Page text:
Looking back, it seems like the next few months flew by, but I know that wasn't how it felt at the time. Olivia continued to breathe on her own and was able to get more and more milk through her feeding tube. Her heart was still weak, but it was getting stronger every day. She was gaining weight and the nurses and doctors were very impressed with her progress! Meanwhile, my husband and I got into a routine. I would go to the hospital for a few hours during the day while he was at work. Then, we would go back together after dinner. I was pumping every 2-3 hours and was making enough milk so that she never had to get formula. By the time she was 1 month old, she had gained almost a pound and 2 inches in length. A few days later, she was moved from the high risk room to the intermediate room! It seemed like everyday we had happy news to share, so we started a blog, where we could post pictures and keep our family and friends informed about her status. It was really helpful to be able to share even the smallest developments.
As time went by, we got to do more and more to care for Olivia. At first we were only able to change her diaper. Then, when she was strong enough to eat from a bottle or from my breast, we were able to feed her. Pretty soon, we were doing all of her care while we were there and the nurses were just watching!
After 8 weeks, my maternity leave was ending and I had to make what seemed like an impossible decision. We were still unsure about when Olivia would be coming home, so I had to choose to either take the rest of my vacation time or to go back to work and save my time off so that I could be with her when she came home. We ultimately decided that I should go back to work while she was still in the hospital. Thankfully, I was able to work from home and from the hospital for most of the following weeks.
Around the same time that I went back to work, we realized that she was rapidly achieving the milestones necessary for her to come home. Each hospital has a list of requirements that must be met before premature infants can be released, and she only had 2 left. She needed to get better at eating from her bottle and she needed to go 7 days without any drops in her heart rate. Time started to slow down. We got the house all ready, had her car seat installed and inspected at the police station, and attended the CPR and infant care classes offered at the hospital. Even though there was so much to do, it felt like we spent most of our time waiting.
All the waiting was worth it!
Just 74 days after she was born, (and 3 weeks before my actual due date) Olivia was ready to come home! Despite her rough start, she was a happy, healthy baby, but we still had to take a lot of precautions. She was still smaller than most newborns, weighing about 5 1/2 pounds. At first, she had doctors' appointments every few weeks and we were instructed to keep her home as much as possible. We had to be very careful about who came over to visit and make sure that she wasn't exposed to any illnesses that her tiny body couldn't handle. All of this seemed so simple compared to having to leave her every night. We were prepared to do whatever it took to have her home with us!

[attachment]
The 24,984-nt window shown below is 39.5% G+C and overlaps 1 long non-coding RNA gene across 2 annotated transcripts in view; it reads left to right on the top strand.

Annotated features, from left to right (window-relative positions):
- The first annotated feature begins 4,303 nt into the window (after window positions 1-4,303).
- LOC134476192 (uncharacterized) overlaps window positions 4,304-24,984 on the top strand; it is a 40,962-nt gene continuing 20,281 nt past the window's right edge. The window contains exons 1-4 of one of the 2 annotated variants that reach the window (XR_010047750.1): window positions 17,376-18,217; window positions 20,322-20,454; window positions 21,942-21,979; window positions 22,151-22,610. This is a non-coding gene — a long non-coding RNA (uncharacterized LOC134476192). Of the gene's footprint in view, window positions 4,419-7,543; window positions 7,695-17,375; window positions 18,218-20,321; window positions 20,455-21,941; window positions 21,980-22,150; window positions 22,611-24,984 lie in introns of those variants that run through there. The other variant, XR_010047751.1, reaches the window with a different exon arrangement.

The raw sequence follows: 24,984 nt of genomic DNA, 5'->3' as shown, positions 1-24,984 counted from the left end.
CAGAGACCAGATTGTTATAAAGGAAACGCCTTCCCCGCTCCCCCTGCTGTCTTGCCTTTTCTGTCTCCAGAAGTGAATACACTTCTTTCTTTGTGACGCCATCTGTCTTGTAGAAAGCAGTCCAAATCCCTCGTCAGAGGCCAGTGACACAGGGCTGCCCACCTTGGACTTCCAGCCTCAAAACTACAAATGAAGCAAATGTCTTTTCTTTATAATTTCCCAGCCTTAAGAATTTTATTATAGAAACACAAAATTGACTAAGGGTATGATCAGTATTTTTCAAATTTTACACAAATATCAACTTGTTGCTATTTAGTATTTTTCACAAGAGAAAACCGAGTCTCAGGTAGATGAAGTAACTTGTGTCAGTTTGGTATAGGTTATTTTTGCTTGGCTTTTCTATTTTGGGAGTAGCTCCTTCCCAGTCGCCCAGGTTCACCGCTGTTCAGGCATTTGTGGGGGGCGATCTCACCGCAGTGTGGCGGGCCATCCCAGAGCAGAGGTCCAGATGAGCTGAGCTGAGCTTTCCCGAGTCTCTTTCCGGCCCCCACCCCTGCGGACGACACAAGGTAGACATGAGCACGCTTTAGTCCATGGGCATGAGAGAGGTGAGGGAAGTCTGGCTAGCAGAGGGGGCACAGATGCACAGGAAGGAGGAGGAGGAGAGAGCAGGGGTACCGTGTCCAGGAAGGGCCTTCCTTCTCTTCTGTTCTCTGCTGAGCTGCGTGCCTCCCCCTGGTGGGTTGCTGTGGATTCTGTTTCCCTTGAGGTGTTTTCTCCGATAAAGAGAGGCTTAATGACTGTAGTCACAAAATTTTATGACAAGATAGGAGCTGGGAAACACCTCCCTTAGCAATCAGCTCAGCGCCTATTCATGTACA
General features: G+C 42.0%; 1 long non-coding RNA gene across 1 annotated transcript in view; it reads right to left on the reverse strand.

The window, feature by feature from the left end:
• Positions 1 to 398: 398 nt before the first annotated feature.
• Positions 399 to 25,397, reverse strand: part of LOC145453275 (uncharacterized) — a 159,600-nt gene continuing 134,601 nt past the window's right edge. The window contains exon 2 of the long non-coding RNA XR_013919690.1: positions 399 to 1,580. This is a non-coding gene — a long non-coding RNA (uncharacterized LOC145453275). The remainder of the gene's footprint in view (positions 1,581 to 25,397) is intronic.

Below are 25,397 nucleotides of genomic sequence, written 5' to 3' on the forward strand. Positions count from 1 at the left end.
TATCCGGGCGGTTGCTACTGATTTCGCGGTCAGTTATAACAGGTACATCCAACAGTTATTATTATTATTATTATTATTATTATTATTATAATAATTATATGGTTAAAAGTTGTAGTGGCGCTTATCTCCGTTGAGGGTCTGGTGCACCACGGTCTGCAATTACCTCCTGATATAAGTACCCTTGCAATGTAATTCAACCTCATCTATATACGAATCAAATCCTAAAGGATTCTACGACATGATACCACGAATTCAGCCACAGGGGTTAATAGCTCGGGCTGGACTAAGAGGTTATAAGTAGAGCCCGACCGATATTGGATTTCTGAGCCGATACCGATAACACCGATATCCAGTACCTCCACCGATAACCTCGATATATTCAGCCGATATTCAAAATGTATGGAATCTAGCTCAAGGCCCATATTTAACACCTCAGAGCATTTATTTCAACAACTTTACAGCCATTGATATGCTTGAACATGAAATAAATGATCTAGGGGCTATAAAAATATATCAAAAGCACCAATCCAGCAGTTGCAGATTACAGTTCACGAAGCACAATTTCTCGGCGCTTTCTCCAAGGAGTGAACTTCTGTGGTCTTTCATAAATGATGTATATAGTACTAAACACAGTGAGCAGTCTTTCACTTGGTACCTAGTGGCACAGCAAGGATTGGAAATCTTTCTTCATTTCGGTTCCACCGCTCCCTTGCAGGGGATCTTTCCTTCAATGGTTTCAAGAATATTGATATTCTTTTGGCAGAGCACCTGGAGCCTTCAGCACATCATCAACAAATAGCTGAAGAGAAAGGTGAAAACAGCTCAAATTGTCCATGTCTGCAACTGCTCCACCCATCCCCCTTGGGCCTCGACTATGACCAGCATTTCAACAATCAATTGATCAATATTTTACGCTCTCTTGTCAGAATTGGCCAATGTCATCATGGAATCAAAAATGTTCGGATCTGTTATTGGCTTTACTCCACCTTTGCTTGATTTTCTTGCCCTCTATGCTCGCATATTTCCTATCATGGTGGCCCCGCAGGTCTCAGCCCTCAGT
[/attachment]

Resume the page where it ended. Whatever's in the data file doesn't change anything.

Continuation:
Once we got home, however, reality sunk in. I felt like someone needed to be watching her 24 hours per day. We didn't have the monitors to let us know if she needed us anymore. I constantly worried that she wasn't breathing or that her heart rate would drop and we wouldn't know. Within just a few hours of her homecoming, I was sure that she needed to go back to the hospital. This feeling went away over the next few days as we got used to our new routine. No more driving back and forth to the hospital. No more eating in the car or the hospital cafeteria. No more nurses dictating when she got to eat or when we were allowed to hold her. She finally came home to live happily ever after!
Fast-forward 13 months...to a much better place
Olivia is a normal, silly toddler. She is growing like a weed. She walks. She talks. She does everything a normal toddler does. When people find out that she was born so early, they are shocked. She is extremely social and makes friends everywhere we go. She loves to read books, listen to music, and play ball. If anyone would have told me a year ago that this is what our life would be like now (which I am sure someone probably did) I wouldn't have believed them. Olivia is living proof that miracles do happen. Along the way, so many things could have gone differently, according to my plan, but if they had, we wouldn't be where we are today. I know that sounds cheesy, which isn't usually my style, but it is true. "Operation Baby Banuelos" may have hit some snags along the way, but we have the beautiful, sweet, smart baby girl that we always dreamed of.
Next time: Part 3 - Tips for coping with your premature baby's hospitalization.
Starting a new family can be a wonderful yet stressful experience. Newborns, and even older babies, can seem mysterious and taking care of them may be a little scary. Fortunately, babies are born with the skills and desire to tell parents what they need. In this blog, experienced moms (who happen to be experts) will help parents understand why babies behave the way they do and share tips to help parents cope with the ups and downs of this new and exciting time of life.
Friday, August 7, 2009
When Motherhood Doesn't Go According to Plan: Life with a Hospitalized Baby (Part 2 of 3)
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Thanks Jennifer, your story is such a happy one. You made my day.ReplyDelete
I am so glad your DD recovered perfectly! You are such an example and the LO is soo sweet!ReplyDelete